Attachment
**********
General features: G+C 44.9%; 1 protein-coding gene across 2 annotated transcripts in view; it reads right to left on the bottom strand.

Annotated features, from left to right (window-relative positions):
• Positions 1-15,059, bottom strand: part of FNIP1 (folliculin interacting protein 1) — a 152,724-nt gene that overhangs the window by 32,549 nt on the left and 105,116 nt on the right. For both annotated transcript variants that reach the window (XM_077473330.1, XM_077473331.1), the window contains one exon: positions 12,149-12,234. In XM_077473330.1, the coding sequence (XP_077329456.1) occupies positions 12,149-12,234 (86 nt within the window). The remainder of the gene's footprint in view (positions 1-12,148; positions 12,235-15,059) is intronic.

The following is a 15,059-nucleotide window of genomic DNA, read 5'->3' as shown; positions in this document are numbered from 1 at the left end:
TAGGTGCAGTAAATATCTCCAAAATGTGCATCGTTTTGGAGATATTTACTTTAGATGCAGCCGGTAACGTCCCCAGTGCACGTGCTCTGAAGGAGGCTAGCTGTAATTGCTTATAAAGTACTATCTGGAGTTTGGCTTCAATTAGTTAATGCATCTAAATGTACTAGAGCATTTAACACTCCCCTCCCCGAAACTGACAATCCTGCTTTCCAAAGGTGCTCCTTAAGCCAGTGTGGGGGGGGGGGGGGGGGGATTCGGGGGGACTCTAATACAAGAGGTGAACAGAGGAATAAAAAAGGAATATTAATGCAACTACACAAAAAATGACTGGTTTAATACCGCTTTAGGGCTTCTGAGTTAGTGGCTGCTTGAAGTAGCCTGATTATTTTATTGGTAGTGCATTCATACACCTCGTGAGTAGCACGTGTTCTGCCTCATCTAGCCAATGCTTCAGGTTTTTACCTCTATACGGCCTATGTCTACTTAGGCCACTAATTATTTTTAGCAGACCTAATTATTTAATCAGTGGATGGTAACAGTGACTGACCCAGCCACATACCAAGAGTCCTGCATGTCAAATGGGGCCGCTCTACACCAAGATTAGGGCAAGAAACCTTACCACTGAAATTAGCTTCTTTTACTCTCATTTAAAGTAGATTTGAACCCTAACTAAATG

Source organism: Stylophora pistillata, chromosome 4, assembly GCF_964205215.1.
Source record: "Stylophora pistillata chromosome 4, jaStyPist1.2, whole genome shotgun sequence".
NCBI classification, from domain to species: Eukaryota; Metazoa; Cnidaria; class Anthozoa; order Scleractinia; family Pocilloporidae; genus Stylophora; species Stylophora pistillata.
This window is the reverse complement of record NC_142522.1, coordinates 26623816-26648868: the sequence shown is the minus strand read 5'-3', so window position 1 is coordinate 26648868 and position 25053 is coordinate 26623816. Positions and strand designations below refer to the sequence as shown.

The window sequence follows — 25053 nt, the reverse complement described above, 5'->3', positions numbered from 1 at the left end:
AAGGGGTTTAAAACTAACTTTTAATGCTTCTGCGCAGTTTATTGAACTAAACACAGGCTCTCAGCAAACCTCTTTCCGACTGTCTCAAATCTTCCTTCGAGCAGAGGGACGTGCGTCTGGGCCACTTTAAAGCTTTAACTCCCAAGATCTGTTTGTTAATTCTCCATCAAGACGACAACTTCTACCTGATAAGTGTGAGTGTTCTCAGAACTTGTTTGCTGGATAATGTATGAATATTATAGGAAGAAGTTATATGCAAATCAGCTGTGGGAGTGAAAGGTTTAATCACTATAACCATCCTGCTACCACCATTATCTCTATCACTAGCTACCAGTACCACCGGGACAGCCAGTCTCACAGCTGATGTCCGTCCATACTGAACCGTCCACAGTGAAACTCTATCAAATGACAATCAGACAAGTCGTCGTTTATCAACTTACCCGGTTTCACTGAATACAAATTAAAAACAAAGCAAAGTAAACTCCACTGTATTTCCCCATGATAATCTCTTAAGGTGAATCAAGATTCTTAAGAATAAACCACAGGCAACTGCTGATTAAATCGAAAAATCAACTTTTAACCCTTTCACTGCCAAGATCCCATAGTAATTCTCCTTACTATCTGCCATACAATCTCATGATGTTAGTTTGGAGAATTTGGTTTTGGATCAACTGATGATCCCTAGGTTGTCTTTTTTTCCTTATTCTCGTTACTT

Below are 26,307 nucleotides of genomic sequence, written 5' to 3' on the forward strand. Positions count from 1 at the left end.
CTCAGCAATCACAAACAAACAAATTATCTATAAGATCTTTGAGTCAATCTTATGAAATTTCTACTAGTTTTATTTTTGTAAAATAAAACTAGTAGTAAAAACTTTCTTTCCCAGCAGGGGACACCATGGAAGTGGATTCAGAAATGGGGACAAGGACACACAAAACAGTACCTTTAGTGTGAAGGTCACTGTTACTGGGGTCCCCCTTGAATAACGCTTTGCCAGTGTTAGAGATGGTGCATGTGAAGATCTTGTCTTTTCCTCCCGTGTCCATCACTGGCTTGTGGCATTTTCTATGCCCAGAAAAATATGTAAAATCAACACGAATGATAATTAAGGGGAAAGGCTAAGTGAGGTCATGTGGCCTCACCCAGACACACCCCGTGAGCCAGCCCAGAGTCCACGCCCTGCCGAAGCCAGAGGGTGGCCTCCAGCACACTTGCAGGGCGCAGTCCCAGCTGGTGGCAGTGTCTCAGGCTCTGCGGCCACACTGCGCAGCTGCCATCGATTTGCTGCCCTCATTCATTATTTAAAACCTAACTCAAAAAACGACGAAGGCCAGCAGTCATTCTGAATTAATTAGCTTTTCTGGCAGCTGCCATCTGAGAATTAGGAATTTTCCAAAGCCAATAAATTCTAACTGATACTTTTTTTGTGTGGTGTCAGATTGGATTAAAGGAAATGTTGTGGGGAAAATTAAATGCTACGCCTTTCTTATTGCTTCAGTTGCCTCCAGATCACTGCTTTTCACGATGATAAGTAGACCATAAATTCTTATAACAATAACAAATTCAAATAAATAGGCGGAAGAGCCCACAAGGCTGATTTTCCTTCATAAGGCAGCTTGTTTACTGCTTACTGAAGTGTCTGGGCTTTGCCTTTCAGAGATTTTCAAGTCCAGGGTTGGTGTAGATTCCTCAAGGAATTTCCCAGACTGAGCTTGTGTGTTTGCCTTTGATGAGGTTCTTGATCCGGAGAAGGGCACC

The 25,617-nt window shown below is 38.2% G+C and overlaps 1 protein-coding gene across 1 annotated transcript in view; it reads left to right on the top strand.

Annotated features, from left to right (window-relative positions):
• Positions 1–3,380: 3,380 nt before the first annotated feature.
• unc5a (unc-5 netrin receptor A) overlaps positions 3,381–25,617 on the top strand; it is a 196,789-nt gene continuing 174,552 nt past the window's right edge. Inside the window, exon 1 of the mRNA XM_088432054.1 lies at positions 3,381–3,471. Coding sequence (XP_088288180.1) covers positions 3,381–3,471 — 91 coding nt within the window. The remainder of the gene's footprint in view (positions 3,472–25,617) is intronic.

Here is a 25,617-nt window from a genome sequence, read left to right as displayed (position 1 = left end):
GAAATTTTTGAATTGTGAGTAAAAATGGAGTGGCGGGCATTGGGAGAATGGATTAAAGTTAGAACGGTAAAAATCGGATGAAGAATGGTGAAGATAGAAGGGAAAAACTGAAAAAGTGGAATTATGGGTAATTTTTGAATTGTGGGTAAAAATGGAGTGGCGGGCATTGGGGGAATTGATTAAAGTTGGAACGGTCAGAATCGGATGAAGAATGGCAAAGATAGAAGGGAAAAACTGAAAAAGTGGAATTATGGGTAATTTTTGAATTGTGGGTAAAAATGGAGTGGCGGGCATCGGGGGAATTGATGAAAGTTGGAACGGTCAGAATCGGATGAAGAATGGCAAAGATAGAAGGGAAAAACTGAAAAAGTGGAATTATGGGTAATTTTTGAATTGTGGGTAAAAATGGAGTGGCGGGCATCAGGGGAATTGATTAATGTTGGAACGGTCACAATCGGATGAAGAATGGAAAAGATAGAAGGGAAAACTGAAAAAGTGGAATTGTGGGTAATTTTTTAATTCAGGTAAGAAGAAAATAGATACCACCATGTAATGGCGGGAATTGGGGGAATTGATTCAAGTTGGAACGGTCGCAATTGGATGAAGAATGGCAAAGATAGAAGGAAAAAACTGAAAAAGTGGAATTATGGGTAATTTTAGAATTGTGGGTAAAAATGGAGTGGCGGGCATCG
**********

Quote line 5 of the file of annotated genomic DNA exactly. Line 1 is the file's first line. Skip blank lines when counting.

TAGGTGCAGTAAATATCTCCAAAATGTGCATCGTTTTGGAGATATTTACTTTAGATGCAGCCGGTAACGTCCCCAGTGCACGTGCTCTGAAGGAGGCTAGCTGTAATTGCTTATAAAGTACTATCTGGAGTTTGGCTTCAATTAGTTAATGCATCTAAATGTACTAGAGCATTTAACACTCCCCTCCCCGAAACTGACAATCCTGCTTTCCAAAGGTGCTCCTTAAGCCAGTGTGGGGGGGGGGGGGGGGGGATTCGGGGGGACTCTAATACAAGAGGTGAACAGAGGAATAAAAAAGGAATATTAATGCAACTACACAAAAAATGACTGGTTTAATACCGCTTTAGGGCTTCTGAGTTAGTGGCTGCTTGAAGTAGCCTGATTATTTTATTGGTAGTGCATTCATACACCTCGTGAGTAGCACGTGTTCTGCCTCATCTAGCCAATGCTTCAGGTTTTTACCTCTATACGGCCTATGTCTACTTAGGCCACTAATTATTTTTAGCAGACCTAATTATTTAATCAGTGGATGGTAACAGTGACTGACCCAGCCACATACCAAGAGTCCTGCATGTCAAATGGGGCCGCTCTACACCAAGATTAGGGCAAGAAACCTTACCACTGAAATTAGCTTCTTTTACTCTCATTTAAAGTAGATTTGAACCCTAACTAAATG